I previewed the film on my drum scanner and the image looked slightly flat. I instructed the scanner to increase image contrast before recording a digital file at my usual resolution of 5,000 dpi and 16-bit pixel depth. Viewing the scanned image with PhotoShop showed that it still looked a bit flat so my first PhotoShop edit was to perform a levels adjustment to increase contrast.
I followed the levels adjustment with a curve adjustment to nudge tones to values that offered more delight to the eyes. This step was crucial to obtain a print that contained “delicious” tones. Those tones do not appear well in the small web image shown above but are important to the appeal of a print.
I performed quite a few local edits to strengthen the image. First, I dodged (brightened) numerous clumps of grass to enhance visual movement from the foreground to the background of the image. While doing that, I noticed that brightening grass clumps had the added affect of causing my eyes to pump in and out of the image. That is, areas of bright grass seemed to add sky-to-ground depth as well as foreground-to-background depth. That was a nice surprise.
Next, I edited the image in a way that many people would consider to be too tedious to justify. I thought that plants located on the far side of the water near the upper right edge of the photograph did not contribute enough to the image. The most obvious remedy was to brighten the flowered tops of those plants so I enlarged the image substantially on my computer monitor and carefully dodged each small flower. That added more life to the image as anticipated but I was surprised to see that it also substantially altered the way my eyes moved through the image.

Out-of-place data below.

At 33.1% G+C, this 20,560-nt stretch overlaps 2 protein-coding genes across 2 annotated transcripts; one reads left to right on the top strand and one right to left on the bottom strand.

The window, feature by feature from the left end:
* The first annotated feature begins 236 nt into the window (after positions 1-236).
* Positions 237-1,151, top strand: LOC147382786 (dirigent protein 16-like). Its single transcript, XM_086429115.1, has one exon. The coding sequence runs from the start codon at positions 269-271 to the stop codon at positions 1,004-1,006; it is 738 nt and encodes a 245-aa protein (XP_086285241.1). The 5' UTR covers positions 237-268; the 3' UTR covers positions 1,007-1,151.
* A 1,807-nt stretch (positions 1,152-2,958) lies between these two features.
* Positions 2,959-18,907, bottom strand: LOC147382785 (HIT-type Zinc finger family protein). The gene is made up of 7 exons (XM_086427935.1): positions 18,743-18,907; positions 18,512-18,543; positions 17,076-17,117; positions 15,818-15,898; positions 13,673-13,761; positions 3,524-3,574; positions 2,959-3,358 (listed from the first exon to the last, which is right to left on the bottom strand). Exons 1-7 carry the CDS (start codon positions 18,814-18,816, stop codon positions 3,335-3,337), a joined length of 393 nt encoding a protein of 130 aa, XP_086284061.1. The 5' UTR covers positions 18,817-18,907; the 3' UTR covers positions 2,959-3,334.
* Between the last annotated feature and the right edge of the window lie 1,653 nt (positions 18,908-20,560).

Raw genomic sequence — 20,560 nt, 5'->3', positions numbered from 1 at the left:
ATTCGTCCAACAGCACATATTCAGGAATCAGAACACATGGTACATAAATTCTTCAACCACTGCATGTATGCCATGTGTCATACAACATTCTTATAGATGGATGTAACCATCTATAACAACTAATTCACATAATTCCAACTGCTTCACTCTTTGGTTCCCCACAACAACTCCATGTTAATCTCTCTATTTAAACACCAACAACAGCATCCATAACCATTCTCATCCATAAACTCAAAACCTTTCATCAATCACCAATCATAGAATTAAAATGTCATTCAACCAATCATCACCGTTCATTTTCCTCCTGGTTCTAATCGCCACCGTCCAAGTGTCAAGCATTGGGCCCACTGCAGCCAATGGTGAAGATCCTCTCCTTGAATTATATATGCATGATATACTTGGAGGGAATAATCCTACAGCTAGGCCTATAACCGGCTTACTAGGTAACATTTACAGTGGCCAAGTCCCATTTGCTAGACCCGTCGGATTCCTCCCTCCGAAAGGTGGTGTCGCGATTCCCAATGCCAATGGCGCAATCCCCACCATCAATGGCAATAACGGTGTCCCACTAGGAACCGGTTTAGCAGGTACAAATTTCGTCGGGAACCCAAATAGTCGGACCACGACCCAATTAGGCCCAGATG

Before the flower tops were dodged, my eyes moved back and forth between the lower right and upper left of the image and much of the image area contributed little to the photograph. After dodging the flower tops, my eyes moved from the lower right corner to the upper left corner and then laterally across the flower tops to the photo’s right edge before dropping back down toward the image center and then moving more randomly through the image. Adding visual movement across the flower tops at the upper image edge diverted the eye to image areas that had commanded little visual attention previously.
Paying attention to small details sometimes has big consequences and dodging the tiny flower tops produced a huge improvement in visual movement for this image.
While traveling with a budget that was too small to include money for lodging, a beautiful scene was photographed in a municipal garbage dump. I believe the photo shows once again that beauty can be found just about anywhere and it is up to the artist to see it.
A 4inch x 5inch film captured an enormous amount of scene detail and a large print looks crisp and real. As usual, the tiny image displayed here on the web communicates little of the image’s content or emotion and most viewers will likely enjoy an actual print considerably more.
Any comments you might have on this image, the photographic approach used for it, the image composition or the workup of the film will be appreciated. For a slightly better view of this photograph, visit here.
Randall R Bresee
One thought on “Grass In A Garbage Dump”
It just goes to show you that one man’s garbage is truly another man’s treasure.